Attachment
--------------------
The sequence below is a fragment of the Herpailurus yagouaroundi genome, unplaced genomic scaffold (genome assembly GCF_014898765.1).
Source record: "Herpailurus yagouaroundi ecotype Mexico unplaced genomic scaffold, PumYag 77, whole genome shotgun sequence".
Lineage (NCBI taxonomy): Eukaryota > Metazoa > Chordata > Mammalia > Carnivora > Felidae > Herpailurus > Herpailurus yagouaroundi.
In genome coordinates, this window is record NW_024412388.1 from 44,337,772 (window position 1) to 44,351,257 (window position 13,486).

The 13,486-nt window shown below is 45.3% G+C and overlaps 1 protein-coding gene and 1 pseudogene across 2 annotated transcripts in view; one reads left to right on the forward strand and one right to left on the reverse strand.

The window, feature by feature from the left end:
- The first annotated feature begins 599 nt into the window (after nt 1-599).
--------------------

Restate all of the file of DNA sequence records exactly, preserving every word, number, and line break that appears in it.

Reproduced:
The sequence below is a fragment of the Herpailurus yagouaroundi genome, unplaced genomic scaffold (genome assembly GCF_014898765.1).
Source record: "Herpailurus yagouaroundi ecotype Mexico unplaced genomic scaffold, PumYag 77, whole genome shotgun sequence".
Lineage (NCBI taxonomy): Eukaryota > Metazoa > Chordata > Mammalia > Carnivora > Felidae > Herpailurus > Herpailurus yagouaroundi.
In genome coordinates, this window is record NW_024412388.1 from 44,337,772 (window position 1) to 44,351,257 (window position 13,486).

The 13,486-nt window shown below is 45.3% G+C and overlaps 1 protein-coding gene and 1 pseudogene across 2 annotated transcripts in view; one reads left to right on the forward strand and one right to left on the reverse strand.

The window, feature by feature from the left end:
- The first annotated feature begins 599 nt into the window (after nt 1-599).